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Latest Research : Genetics
  Last Updated: Nov 2, 2013 - 11:52:55 AM

Health : Public Health
Genetic study of bedbugs may help identify pesticide resistance genes
OhioState University entomologists have conducted the first genetic study of bedbugs, paving the road to the identification of potential genes associated with pesticide resistance and possible new control methods for the troublesome insect, whose sudden resurgence in the United States has led to a public health scare.

Jan 19, 2011 - 5:08:01 PM

Latest Research : Genetics
Novel method of database analysis to help identify responsible genes and diagnostic markers
Researchers at the University of Gothenburg, Sweden, have developed new methods for analysing medical databases that can be used to identify diagnostic markers more quickly and to personalise medication for allergic disorders.
Jan 11, 2011 - 5:53:27 PM

Latest Research : Genetics
Environmental influences can be passed down to the next generation
Scientists at the University of Massachusetts Medical School and the University of Texas at Austin have uncovered evidence that environmental influences experienced by a father can be passed down to the next generation, "reprogramming" how genes function in offspring.
Dec 28, 2010 - 9:48:13 AM

Latest Research : Genetics
Gene found to be key in etiology of cleft palate
Cleft palate has been linked to dozens of genes. During their investigation of one of these genes, researchers at Washington University School of Medicine in St. Louis were surprised to find that cleft palate occurs both when the gene is more active and when it is less active than normal.
Feb 2, 2010 - 1:54:58 PM

Latest Research : Genetics
History, geography also seem to shape our genome
History and geography shape our genome, according to a new study.

Jun 18, 2009 - 6:00:21 PM

Latest Research : Genetics
Induced pluripotent stem cell lines from pigs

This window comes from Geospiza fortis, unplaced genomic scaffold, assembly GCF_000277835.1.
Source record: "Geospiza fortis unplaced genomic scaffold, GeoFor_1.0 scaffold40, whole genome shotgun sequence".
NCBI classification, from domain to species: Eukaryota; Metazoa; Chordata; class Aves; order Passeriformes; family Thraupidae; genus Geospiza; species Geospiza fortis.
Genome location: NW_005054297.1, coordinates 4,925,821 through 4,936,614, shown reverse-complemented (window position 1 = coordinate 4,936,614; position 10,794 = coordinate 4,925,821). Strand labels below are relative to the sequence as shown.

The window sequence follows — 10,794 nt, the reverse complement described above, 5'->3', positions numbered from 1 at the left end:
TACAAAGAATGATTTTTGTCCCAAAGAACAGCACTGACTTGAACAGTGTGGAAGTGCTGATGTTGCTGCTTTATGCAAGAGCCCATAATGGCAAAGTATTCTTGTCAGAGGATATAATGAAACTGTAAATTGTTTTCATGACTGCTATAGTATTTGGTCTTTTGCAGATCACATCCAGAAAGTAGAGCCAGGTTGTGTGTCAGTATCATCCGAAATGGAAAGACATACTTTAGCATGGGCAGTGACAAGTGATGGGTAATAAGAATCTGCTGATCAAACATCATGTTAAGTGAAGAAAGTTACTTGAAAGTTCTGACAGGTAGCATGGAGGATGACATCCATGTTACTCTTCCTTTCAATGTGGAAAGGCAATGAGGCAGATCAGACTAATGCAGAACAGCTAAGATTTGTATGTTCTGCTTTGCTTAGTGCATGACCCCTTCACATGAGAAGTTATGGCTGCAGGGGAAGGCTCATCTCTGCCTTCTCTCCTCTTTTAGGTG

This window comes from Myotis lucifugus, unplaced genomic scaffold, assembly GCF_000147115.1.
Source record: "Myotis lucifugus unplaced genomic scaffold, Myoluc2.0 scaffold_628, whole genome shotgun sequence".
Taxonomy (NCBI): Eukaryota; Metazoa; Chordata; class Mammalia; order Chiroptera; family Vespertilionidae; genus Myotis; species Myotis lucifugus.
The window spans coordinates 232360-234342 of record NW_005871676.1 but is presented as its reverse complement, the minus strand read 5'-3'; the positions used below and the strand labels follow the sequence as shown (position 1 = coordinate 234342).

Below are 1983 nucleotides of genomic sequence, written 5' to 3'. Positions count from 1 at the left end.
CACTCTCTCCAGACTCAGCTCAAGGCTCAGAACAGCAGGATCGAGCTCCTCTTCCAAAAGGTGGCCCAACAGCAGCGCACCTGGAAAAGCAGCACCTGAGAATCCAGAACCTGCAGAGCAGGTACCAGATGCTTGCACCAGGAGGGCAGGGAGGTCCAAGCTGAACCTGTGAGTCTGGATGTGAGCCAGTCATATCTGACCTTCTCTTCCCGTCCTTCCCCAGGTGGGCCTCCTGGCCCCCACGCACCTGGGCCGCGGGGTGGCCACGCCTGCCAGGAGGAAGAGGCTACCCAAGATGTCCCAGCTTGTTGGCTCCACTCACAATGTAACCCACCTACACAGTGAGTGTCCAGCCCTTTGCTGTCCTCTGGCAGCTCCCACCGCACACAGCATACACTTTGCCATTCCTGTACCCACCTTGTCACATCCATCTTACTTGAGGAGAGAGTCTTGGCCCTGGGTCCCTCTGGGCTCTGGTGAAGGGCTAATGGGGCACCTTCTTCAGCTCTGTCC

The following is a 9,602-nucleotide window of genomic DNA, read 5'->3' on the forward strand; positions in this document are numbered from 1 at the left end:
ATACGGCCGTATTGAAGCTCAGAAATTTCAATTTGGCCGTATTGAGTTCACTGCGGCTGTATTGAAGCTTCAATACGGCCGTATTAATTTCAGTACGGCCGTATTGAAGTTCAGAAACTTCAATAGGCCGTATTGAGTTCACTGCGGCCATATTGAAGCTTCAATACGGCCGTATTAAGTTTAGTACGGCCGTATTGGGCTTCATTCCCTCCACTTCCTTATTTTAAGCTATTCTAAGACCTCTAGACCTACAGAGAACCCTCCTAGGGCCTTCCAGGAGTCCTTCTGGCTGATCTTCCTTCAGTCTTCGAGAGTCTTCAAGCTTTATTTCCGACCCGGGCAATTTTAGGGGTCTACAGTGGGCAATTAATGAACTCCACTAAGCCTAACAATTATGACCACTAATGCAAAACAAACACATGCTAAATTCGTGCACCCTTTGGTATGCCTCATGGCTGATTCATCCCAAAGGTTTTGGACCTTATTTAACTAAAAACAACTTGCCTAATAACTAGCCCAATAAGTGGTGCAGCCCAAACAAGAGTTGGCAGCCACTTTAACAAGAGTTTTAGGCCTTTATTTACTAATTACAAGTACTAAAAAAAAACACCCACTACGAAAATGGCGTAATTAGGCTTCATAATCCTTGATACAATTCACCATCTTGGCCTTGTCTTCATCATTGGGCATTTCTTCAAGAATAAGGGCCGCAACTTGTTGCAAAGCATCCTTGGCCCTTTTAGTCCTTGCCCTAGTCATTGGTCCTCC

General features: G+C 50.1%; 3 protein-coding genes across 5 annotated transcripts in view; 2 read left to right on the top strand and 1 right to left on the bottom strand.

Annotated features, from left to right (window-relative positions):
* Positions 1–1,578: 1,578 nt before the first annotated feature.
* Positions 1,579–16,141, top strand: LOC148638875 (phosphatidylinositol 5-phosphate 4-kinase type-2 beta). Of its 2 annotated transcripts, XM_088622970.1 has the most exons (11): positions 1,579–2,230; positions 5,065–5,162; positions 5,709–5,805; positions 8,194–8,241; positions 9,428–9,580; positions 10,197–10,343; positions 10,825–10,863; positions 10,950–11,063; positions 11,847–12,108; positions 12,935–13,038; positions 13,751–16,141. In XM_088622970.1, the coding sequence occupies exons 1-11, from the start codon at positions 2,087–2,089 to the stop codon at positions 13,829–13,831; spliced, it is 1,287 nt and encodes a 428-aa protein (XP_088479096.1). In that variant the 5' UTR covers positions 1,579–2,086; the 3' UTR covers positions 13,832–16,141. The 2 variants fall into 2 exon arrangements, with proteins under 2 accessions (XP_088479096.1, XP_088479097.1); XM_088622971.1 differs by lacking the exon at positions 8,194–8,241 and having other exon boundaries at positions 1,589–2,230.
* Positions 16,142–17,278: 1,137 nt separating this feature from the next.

The discovery that adult skin cells can be 'reprogrammed' to behave like stem cells has been a major scientific boon, providing a way to tap the potential of embryonic stem cells without the associated ethical quandaries. Now, in a study appearing online in JBC, researchers have created a line of such reprogrammed stem cells from adult pigs.
Jun 7, 2009 - 3:44:15 AM

Latest Research : Genetics
Egg cells help extend life of sperms
In contrast to women, men are fertile throughout life, but research at the Sahlgrenska Academy, University of Gothenburg, Sweden, has now shown that a fertilising sperm can get help from the egg to rejuvenate. The result is an important step towards future stem cell therapy.
Mar 25, 2009 - 3:59:20 PM

Latest Research : Genetics
Family of genes known as KRAB-ZFP regulate genes dealing with stress
Research conducted by a team in Switzerland suggests that a family of genes involved in regulating the expression of other genes in the brain is responsible for helping us deal with external inputs such as stress. Their results, appearing in the December 11 advance online version of the journal Neuron, may also give a clue to why some people are more susceptible to anxiety or depression than others.
Dec 12, 2008 - 1:33:47 PM

Latest Research : Genetics
New screening strategy increases Down's syndrome detection before birth